Complete Songs Of Robert Burns - online book

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composition, except in the case of one melody which he composed for a song of his own at the age of about twenty-three, and this melody displeased him so much that he destroyed it and never attempted another *. In the same way, although he practised the violin, he did not attain to excellence in execution, his playing being confined to strathspeys and other slow airs of the pathetic kind2. On the other hand, his perception and his love of music are undeniable. For example, he possessed copies of the prin­cipal collections of Scottish vocal and instrumental music of the eighteenth century, and repeatedly refers to them in the Museum MS. and in his letters. His copy of the" Caledonian Pocket Companion (the largest collection of Scottish music), which copy still exists with pencil notes in his handwriting, proves that he was familiar with the whole contents. At intervals in his writings he names at least a dozen different collections to which he refers and from which he quotes with a personal knowledge. Also he knew several hundred different airs, not vaguely and in a misty way, but accurately as regards tune, time, and rhythm, so that he could distinguish one from another, and describe minute variations in the several copies of any tune which passed through his hands. The Thomson letters (and particularly one about September, 1793, only published in part by Currie) contain a description or criticism of over one hundred melodies. Many of the airs he studied and selected for his verses were either pure instrumental tunes, never before set to words, or the airs (from dance books) of lost songs, with the first lines as titles. That he sometimes esteemed the air of a song more than the words is clear from his saying, 'Better to have mediocre verses to a favourite air than none at all'.! It is hard to believe that a poet with such prefer-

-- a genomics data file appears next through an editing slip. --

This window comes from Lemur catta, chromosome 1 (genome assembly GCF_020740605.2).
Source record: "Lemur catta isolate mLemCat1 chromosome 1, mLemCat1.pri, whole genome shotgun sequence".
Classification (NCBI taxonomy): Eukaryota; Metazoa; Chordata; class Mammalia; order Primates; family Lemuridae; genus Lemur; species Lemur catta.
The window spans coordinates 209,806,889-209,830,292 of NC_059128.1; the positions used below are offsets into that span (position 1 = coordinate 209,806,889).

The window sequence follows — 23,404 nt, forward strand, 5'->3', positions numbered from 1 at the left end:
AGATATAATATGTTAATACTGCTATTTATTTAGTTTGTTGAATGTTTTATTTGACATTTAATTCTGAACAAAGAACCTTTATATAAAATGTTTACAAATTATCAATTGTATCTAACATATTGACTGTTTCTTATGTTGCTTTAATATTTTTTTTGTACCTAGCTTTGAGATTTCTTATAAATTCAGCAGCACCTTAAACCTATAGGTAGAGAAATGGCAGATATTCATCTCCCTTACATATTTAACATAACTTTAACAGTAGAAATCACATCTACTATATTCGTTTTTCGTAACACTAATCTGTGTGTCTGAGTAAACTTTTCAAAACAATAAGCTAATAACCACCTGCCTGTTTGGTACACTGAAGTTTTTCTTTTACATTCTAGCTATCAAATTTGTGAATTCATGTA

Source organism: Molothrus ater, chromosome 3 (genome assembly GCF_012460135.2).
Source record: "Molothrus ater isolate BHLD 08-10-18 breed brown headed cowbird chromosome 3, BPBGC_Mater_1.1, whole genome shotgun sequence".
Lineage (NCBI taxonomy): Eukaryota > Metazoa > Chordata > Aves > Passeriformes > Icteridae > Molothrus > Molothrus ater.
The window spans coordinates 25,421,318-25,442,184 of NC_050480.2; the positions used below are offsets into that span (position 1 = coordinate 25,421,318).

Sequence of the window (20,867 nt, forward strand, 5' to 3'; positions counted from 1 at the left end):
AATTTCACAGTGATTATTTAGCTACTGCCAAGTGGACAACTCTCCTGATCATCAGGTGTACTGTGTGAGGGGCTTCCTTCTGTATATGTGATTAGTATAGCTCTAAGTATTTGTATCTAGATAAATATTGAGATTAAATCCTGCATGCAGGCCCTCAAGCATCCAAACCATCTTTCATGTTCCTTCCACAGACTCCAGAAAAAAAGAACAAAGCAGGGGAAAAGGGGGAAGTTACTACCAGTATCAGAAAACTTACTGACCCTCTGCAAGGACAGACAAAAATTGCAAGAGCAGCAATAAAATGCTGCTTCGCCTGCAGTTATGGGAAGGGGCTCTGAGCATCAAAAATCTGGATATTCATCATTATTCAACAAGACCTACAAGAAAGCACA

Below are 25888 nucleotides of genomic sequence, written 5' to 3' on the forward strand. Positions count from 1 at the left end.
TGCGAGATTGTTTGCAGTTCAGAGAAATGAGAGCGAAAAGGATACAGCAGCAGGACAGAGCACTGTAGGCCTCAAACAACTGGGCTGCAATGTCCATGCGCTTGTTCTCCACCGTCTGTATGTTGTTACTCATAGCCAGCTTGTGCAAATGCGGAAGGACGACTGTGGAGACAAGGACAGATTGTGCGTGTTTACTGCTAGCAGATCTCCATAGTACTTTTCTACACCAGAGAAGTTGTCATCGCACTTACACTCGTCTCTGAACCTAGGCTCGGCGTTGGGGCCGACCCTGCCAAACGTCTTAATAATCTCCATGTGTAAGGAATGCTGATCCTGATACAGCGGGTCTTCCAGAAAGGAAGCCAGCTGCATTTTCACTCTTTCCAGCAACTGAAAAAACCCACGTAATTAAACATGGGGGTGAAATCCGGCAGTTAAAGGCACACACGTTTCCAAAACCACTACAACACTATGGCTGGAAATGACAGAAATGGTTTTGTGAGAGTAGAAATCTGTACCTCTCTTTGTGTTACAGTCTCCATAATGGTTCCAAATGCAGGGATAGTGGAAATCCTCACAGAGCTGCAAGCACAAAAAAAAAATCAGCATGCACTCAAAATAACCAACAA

1  Cf. Note 312.
2  On a private copy of his Epistle to Davie he describes himself as a brother fiddler, and in his humorous anonymous letter to Sharpe of Hoddam he styles himself a fiddler and a poet (Works, y.j66).
3  Note 91. Compare his statement made in requesting permission to insert a song of the Duke of Gordon's' in the Museum—that he was assisting in collecting old poetry and for a fine air making a stanza when it had no words {Works, iv. 293). Also his apology for many trifling songs, which, as he explains, are due to the fact that many beautiful airs wanted words, and be was obliged to pass in a hurry what he had written (Note 19).